October 20, 2015

Studley Royal

This garden is on our 2016 garden tour itinerary.






Studley Royal, this idyllic English garden was created in the first half of the 18th century in the scenic Yorkshire Skell river valley. The main approach to the house is a long allee of trees focused on the Ripon Cathedral almost 3 miles on the horizon. The formal part of the garden is isolated from the Palladian house that burned down in 1946 but a similar Palladian style stables remains on 800 acres parkland. The raised valley floor anchored a series of straight and curved canals controlled by numerous weirs. The center of the valley and garden is a series of Moon ponds, one full circle, one half circle and two crescent that may represent the waxing and waning of the Moon. The ponds are laid out in an asymmetrical form that echos the natural serpentine valley floor and is reminiscent of natural oxbow lakes. Clipped yew hedges separate the formal water & Parterre à l'Angloise from the planted native tree hillside. Steep and angular turf banks frame the valley floor. Here the light and wind play off the water surface and the tree canopy. Everywhere the sound of water. Numerous statues by Andrew Carpenter
reside in the garden with many placed in a formal succession along the straight canal. Other features include buildings and follies some of which no longer exist. Some of these are a Palladian Banqueting house in the woodlands above the valley floor, the Palladian East Gate, the Temple of Piety (Temple of Hercules) in front of the full Moon pond, a Gothic Octagonal Tower, rustic stone bridge and arch, and a large freeform lake at the river’s exit to the countryside. The final vista looks up the river valley to the ruins of the medieval Fountains Abbey which at this period in history was not a part of the garden but could be considered borrowed landscape feature.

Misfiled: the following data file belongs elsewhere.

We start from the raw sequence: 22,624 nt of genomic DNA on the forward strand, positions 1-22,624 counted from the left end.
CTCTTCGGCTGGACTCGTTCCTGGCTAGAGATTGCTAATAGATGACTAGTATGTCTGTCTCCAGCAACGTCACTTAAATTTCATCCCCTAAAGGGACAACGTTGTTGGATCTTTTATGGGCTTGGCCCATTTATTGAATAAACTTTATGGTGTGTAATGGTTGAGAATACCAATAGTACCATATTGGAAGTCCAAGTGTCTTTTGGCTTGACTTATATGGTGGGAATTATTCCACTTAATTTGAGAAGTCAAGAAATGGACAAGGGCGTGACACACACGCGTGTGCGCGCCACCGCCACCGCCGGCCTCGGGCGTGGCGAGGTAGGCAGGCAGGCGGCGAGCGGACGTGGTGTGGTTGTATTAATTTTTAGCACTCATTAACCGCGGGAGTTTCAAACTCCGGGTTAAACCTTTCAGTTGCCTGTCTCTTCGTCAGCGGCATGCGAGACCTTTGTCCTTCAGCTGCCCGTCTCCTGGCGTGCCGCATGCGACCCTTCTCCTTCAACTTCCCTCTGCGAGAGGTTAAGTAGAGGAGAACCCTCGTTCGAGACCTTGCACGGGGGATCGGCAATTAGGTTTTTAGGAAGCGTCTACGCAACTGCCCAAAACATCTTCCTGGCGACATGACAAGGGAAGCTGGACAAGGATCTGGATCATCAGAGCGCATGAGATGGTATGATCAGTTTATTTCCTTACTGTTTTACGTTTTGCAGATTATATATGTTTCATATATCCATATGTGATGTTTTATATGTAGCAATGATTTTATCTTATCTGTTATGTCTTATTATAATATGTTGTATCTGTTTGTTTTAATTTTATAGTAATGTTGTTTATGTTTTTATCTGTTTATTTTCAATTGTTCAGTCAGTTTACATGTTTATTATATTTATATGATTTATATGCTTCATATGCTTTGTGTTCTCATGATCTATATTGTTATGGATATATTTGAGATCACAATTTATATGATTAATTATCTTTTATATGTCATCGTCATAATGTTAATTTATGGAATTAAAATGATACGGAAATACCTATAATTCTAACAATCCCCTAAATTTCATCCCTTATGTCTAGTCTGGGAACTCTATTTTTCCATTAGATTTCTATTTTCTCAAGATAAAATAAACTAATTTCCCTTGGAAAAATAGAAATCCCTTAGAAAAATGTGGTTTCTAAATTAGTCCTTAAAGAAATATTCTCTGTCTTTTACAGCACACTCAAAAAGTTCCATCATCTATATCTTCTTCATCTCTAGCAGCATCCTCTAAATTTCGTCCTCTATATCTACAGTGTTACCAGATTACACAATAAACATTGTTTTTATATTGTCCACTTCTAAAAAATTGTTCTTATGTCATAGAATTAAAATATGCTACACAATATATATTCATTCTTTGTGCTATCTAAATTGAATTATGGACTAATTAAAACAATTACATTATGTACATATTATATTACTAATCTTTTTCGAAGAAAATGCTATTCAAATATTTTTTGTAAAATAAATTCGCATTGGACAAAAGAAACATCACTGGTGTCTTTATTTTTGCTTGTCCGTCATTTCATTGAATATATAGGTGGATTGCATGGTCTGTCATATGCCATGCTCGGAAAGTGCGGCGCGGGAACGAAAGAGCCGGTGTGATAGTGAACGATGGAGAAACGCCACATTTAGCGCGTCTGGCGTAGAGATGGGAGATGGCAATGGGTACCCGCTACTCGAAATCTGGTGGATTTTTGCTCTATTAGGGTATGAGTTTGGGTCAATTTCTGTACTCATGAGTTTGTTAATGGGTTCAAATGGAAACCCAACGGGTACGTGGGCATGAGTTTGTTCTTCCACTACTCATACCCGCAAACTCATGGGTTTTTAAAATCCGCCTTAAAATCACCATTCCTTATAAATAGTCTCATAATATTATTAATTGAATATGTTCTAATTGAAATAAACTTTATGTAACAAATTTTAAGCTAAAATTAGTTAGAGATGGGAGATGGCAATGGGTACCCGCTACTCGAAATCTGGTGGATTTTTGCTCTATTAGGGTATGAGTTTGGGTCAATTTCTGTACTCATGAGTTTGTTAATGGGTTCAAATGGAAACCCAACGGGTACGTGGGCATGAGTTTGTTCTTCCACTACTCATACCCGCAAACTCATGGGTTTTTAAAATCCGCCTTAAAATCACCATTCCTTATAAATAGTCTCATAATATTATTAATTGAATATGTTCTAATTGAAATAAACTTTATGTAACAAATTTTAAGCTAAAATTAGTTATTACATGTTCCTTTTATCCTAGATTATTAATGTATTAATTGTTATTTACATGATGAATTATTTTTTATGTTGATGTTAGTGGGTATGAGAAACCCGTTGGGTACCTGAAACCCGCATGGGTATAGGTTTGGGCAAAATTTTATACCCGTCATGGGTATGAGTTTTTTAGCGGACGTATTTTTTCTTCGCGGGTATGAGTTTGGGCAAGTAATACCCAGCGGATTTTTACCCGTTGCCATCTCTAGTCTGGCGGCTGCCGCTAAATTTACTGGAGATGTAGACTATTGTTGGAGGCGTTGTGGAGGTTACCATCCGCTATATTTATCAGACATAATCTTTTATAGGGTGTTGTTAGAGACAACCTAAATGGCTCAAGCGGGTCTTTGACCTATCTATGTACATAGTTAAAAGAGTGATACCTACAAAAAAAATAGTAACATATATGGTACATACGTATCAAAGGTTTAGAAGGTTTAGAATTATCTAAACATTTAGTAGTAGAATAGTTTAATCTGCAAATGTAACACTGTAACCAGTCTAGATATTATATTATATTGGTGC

Studley Royal was created during the first phase of English Landscape Garden which is defined by the softening and opening of the garden to countryside. Purchased at the end of the 17th century by John Aislabie he began work on this garden that lasted over a 30-40 year period. He was an amateur garden designer who became an unpopular Whig politician soon after he purchased the land. Without power, he retreated to the countryside as many disgraced politician had before. Studley Royal was created in a garden style popular before the Hanover succession in 1714. This was a grand time for both Aislabie and the Whig party. The grand canal is a Dutch feature combined with Parterre à l'Angloise that wiped out a natural river valley. Asymmetrical Moon ponds help loosen the formal parterre. He used the notion of vice with many of these statutes most notable the lusty Priapus, Bacchus and 2 Romans wrestling naked. The presence of Hercules was a nod to the ruling monarch. He added a Gothic temple and a Chinese valley on one side of the main garden with a little bridge and house above. His use of the natural topography is an early example the Picturesque movement. Finally the vista that overlooks the valley with the medieval abbey in the background embodies that sublime moment of a real ruin. This in a time where mock ruins were all the craze.


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